It is this political system which has leaded Angela Merkel, after the Fukushima catastrophe, which has been used as a pretext, to abandon nuclear power production. She so offered a satisfaction to ecologists and she gave to her party the support of the electors of the regions in the former East Germany where coal is extracted and used in the power plants to produce electricity when the wind farms were stopped due to the lack of wind and when solar panels could not function due to a lack of sun. In the same time, she gave a mandate to a former social-democrat chancellor to secure natural gas supply from Russia with Ukraine bypassed  thanks to the construction of North Stream 1 and 2 pipe-lines.

Through deeper relations with Moscow, Berlin was strengthening its central and strategic role in the European continent and was also betting on the advantages German enterprises could get from the new resources generated by the natural gas sales which the Russian economy will take profit. The country pays today for the consequences of these mistakes. The invasion of Ukraine by Russia and the adopted sanctions have contributed to destabilize the power production and have provoked energy prices increase which is going to last. That will affect the German industry competitiveness at a time when the world trade rules are changing.

The political tensions affect supply chains. The new constrains imposed by the reduction of greenhouse gas emissions make necessary the achievements of heavy investments in order to adapt production modes to these new regulations. The rise of protectionism in the U.S. and the emergence of a tough competition from Chinese enterprises which take advantage from a large internal market and from the costs reductions which result from it constitute the new global landscape. That is going to heavily hurt the German industry.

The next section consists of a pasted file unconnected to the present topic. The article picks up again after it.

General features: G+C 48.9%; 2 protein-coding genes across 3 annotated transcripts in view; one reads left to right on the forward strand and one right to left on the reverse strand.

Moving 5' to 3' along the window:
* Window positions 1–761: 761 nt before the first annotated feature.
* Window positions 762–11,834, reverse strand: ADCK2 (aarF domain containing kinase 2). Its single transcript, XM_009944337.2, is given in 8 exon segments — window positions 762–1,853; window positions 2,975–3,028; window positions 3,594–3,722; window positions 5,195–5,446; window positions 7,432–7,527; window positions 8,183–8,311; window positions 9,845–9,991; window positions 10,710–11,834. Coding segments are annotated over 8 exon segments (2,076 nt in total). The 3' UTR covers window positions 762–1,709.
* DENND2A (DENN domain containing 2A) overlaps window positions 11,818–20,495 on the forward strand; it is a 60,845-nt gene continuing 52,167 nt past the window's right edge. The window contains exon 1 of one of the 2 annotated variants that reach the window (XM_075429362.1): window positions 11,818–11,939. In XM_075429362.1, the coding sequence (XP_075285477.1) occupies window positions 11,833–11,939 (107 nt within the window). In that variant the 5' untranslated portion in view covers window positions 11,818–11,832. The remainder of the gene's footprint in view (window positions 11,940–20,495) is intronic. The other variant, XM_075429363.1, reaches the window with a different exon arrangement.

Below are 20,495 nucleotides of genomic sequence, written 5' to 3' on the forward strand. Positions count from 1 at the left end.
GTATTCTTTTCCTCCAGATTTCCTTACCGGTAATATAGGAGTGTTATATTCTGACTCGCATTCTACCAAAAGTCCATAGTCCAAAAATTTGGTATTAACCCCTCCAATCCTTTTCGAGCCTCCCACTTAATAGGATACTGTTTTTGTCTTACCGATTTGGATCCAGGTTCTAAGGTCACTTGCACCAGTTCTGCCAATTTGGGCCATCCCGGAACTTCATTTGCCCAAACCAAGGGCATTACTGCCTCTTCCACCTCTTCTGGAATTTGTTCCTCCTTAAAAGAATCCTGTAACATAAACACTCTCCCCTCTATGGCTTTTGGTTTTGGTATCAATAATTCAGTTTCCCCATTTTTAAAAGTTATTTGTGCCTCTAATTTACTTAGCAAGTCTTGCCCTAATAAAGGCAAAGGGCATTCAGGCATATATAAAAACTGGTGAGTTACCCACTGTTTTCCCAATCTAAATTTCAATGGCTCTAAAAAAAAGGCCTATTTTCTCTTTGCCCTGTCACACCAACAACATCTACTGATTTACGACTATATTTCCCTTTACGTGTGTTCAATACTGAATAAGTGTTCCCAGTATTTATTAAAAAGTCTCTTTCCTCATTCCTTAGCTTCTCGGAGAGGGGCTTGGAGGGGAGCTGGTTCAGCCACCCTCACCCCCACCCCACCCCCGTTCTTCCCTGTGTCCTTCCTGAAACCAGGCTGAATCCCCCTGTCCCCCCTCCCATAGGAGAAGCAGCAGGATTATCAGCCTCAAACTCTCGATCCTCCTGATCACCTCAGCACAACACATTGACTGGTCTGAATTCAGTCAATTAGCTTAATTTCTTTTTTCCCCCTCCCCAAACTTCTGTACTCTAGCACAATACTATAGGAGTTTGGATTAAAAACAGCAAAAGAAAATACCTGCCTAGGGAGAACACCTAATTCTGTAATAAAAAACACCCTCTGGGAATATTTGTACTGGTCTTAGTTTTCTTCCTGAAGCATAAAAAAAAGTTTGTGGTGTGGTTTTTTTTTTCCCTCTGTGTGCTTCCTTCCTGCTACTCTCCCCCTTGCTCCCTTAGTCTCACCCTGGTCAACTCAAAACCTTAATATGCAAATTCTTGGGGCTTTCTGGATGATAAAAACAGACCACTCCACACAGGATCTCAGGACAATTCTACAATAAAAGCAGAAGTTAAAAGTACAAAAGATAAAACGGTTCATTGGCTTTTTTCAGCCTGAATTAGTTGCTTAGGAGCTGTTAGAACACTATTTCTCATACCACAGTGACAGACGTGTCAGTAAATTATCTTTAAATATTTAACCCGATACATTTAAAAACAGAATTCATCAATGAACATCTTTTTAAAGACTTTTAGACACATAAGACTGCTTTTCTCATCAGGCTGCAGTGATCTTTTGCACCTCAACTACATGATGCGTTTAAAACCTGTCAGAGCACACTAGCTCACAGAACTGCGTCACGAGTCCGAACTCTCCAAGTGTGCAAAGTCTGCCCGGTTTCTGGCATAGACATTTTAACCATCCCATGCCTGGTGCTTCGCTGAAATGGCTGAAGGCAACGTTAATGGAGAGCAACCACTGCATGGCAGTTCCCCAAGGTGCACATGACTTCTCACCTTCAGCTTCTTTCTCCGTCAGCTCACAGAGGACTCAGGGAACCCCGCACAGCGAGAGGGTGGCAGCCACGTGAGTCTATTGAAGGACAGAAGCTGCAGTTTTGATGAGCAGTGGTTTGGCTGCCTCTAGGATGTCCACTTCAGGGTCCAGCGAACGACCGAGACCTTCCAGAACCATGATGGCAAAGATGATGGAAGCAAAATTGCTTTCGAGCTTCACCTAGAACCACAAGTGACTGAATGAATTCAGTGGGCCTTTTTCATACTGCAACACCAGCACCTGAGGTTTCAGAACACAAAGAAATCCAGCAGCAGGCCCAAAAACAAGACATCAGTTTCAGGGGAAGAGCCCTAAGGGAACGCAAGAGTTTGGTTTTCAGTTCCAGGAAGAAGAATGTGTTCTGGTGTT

Chemical and steel industries will be affected by the increase of energy costs. The car industry which has generated huge trade surplus is confronted with the challenges of electrification when the country has not at its disposal rare materials to make batteries and when its enterprises will be in competition with Chinese carmakers which, them, have these natural resources and have a several years advance. The artificial intelligence will modify production technics and the enterprises will have to adapt themselves but there too, Germany has not anymore at its disposal any advantage.

Which has made the strength of the German economic model, it is its industrial successes which, thanks to the quality of their products have granted to enterprises a quite justified reputation. But that concerns yesterday industry. Nothing allows to be sure that the heavy industry will be able to cope with the energy prices increase and will have at its disposal enough resources to make the investments in order to satisfy the new environmental regulations. It is going to be the same for the car industry which realizes a substantial share of its activity in China where electric vehicles knows a real success. A severe reduction of the market share of German carmakers is there ineluctable and so of their financial results. That will occur at the worst time because these carmakers with the forbidding of the sale in Europe of vehicles with thermal engines in 2035 will have to make huge investments to comply with that decision.

At a time when, in France, we worry about the fact that the government has only at its disposal a relative majority at the National Assembly, in Germany the challenges to which the country will be confronted with, have all the chances to weaken the coalition which is in power and to impeach it to define a growth model adapted to tomorrow world and to put it into practice.